Within the winter months it’s not uncommon to be stormy and a bit grim but this winter is proving to be somewhat extreme. Since the first storm named “St Jude” that hit on the 28th November, we have had 4 more over the festive period. Xavier, Christian, Dirk, and Erich; they have all slammed the British coastal lines over the past few months bringing flash flooding, abnormal tidal heights and some pretty amazing pictures.
But why are we getting all of this extreme winter weather?
Even accounting for the fact that it’s winter, the jet stream has been particularly strong over the past few weeks – but why?
It’s partly due to particularly warm and cold air being squeezed together in the mid-latitudes, where the UK sits. This could be due to nothing more than the natural variability which governs Atlantic weather.
However, looking at the broader picture, there is one factor which could increase the risk of a stormy start to winter and this is called the quasi-biennial oscillation (QBO for short).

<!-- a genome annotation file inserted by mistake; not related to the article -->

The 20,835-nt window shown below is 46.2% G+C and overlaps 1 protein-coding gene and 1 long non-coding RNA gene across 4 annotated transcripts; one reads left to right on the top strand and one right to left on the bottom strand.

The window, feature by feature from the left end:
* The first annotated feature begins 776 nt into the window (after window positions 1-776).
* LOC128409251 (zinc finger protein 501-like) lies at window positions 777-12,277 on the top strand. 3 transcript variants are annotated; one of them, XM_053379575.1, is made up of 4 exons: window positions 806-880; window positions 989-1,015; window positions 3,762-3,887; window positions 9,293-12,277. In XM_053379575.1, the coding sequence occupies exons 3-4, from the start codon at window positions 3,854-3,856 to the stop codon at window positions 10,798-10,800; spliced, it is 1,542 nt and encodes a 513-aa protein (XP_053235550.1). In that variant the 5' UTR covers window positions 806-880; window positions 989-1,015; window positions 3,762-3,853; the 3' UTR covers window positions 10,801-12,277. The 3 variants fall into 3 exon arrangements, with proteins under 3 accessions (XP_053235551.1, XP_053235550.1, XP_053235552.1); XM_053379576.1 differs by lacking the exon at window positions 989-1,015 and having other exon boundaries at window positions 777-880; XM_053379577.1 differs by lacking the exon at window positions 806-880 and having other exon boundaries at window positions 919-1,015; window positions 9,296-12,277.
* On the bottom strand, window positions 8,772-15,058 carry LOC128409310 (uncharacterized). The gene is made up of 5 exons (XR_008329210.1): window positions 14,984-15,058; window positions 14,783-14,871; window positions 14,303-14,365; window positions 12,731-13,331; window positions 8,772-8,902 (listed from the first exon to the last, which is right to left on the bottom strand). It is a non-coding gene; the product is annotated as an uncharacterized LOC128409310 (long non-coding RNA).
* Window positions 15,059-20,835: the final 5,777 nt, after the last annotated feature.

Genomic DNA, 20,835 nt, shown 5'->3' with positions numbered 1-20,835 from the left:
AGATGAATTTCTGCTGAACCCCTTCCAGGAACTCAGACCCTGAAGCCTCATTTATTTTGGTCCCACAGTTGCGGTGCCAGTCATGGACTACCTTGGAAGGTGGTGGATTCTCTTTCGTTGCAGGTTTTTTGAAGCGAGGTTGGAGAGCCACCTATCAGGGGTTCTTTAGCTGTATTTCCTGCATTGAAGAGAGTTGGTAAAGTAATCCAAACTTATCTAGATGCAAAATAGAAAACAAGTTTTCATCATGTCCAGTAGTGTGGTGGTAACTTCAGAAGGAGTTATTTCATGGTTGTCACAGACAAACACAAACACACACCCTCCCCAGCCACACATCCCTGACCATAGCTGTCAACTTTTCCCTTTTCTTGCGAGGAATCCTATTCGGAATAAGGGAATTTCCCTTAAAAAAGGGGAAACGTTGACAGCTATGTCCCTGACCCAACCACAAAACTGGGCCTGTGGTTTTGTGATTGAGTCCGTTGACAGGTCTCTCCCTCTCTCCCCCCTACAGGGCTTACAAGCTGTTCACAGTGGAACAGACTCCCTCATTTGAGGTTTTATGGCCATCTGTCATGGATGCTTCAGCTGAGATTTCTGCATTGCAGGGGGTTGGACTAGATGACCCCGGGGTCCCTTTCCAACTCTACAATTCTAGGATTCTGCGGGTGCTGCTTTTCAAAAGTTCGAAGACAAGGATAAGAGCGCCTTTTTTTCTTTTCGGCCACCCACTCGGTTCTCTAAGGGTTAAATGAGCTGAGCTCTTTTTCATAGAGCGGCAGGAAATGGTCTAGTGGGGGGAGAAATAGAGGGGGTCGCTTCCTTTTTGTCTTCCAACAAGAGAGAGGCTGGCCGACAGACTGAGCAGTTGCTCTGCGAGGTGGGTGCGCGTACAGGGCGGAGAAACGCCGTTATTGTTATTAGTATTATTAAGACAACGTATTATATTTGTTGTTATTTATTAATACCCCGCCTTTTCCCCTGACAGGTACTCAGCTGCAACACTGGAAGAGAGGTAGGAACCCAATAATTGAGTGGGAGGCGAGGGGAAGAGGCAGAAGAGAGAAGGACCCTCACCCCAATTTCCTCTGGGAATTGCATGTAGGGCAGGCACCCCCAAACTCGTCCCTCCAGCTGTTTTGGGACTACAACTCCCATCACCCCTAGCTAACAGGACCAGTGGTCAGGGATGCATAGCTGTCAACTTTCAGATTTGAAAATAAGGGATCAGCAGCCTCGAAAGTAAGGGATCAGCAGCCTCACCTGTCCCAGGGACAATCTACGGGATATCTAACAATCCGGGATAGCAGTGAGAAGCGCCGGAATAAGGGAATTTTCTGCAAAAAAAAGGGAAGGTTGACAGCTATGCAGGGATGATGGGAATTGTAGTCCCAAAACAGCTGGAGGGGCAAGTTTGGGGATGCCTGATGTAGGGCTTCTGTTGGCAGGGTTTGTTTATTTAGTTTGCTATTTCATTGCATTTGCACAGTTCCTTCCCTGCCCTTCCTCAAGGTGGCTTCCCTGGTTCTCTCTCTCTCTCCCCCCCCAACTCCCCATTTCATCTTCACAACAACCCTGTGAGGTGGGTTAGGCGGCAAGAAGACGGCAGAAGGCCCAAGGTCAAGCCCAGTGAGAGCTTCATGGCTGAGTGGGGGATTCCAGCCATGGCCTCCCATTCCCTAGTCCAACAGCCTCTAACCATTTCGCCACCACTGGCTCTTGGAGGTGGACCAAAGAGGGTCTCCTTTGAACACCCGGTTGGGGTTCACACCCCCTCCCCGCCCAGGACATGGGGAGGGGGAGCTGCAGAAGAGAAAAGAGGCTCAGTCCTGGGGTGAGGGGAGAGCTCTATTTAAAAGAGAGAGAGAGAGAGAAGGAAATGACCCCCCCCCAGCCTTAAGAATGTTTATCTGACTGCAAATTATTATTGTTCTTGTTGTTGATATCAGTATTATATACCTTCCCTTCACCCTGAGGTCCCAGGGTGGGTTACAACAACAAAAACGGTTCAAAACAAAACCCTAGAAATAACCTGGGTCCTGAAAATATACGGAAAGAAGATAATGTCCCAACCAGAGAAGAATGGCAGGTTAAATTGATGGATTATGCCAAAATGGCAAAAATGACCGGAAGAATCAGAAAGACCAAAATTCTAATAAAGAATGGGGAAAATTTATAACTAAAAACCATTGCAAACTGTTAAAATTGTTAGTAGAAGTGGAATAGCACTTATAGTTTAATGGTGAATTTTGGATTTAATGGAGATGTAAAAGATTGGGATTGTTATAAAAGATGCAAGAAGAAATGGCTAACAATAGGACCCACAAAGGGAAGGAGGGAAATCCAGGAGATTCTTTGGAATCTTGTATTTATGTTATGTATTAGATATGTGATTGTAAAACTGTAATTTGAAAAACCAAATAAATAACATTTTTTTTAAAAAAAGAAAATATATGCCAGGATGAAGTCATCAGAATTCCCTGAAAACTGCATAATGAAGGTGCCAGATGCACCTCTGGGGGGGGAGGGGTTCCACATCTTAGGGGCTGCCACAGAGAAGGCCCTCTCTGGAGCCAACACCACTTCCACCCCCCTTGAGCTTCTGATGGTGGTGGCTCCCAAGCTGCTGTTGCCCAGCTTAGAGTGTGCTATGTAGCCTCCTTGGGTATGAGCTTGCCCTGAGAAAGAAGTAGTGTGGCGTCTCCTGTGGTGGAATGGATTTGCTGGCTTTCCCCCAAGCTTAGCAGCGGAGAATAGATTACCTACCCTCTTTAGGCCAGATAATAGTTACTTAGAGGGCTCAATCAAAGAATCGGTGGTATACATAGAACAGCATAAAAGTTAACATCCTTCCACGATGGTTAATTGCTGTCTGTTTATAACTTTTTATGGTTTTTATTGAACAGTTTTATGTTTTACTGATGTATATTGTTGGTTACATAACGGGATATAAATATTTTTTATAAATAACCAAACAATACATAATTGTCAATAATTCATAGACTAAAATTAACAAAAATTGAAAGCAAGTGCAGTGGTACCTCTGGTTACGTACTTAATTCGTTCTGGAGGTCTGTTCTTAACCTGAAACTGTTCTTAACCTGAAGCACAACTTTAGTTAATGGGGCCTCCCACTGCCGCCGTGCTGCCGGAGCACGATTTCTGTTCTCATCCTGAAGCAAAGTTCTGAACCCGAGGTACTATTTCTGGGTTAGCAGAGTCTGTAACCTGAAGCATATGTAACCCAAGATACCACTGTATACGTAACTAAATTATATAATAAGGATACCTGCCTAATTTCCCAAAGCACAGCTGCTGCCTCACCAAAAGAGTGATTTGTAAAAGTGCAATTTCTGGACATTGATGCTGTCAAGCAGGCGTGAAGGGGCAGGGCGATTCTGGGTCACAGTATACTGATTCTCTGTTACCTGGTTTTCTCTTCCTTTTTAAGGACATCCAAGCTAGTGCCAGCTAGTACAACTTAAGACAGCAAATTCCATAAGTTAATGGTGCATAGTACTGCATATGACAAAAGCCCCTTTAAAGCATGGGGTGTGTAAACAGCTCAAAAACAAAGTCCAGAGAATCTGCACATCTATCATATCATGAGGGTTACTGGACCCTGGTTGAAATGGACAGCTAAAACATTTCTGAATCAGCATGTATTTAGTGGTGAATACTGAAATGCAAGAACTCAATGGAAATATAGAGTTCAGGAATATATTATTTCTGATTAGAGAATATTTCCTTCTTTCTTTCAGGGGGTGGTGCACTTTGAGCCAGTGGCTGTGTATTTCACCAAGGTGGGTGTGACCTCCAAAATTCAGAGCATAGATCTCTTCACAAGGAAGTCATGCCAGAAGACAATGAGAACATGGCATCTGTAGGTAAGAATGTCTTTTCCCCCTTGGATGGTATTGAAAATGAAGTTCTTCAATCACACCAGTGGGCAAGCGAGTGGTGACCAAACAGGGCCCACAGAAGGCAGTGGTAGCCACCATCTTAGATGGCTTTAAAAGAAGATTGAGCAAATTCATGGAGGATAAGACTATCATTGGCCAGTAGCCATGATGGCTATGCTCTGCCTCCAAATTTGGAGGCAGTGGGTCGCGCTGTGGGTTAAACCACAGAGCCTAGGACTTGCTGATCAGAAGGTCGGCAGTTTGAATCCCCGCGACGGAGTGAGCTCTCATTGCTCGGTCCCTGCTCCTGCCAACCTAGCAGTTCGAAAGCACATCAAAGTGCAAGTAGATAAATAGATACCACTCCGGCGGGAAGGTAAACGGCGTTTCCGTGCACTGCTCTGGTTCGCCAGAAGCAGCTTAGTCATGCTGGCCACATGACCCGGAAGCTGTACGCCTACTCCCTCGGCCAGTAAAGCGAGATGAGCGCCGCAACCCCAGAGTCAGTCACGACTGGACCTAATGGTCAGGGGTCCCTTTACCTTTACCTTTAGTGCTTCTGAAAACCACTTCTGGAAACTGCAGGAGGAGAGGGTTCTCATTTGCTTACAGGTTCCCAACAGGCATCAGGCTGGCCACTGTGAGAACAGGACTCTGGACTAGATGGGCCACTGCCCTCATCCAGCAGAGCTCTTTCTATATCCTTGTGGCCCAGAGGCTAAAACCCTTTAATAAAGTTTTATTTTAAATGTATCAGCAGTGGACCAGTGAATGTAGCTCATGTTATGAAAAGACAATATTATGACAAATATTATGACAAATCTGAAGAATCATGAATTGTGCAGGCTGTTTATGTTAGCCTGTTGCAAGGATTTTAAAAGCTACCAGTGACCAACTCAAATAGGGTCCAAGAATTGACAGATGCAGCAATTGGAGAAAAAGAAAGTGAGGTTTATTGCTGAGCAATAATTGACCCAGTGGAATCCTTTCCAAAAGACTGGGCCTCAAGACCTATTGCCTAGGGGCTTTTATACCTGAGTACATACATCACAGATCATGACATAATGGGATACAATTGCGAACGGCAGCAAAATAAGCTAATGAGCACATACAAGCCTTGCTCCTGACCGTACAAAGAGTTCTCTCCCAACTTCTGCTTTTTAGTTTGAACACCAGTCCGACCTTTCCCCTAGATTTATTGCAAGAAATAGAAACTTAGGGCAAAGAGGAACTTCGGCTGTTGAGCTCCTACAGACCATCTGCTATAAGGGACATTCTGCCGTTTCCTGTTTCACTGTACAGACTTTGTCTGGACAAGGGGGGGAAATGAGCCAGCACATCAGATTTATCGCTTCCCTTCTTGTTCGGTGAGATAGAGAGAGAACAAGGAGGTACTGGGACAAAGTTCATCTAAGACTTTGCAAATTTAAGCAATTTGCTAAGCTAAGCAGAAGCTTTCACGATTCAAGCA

This is a cycle, discovered by the Met Office in 1959, which involves a narrow band of fast moving winds (much like our jet stream) which sits about 15 miles up over the equator. The cycle sees these winds flip from easterly to westerly roughly every 14 months.
In 1975 Met Office researchers discovered that when the QBO is in its westerly phase, it tends to increase the westerly winds in our own jet stream – meaning there’s a higher risk of a stronger, more persistent jet stream with more vigorous Atlantic storms. It has been in its westerly phase since early 2013 and we expect it to decline over the next few months.
This is just one factor among many, however, which needs to be considered – so it doesn’t mean that the westerly phase of the QBO will always bring us stormy winters.
The next big storm due to hit will be on the 6th Jan and proves to compete with the biggest of storms over the past few months. This is one solid system in a position to deliver huge surf to the whole of west facing Europe and North Africa, and most importantly people are preparing to surf it at peak intensity from Scotland and Ireland down through Europe to North Africa. Most of the big wave surfers from around the world have been chasing the black ink in fear of missing out of the huge forecasted surf.
BIG surf Facts: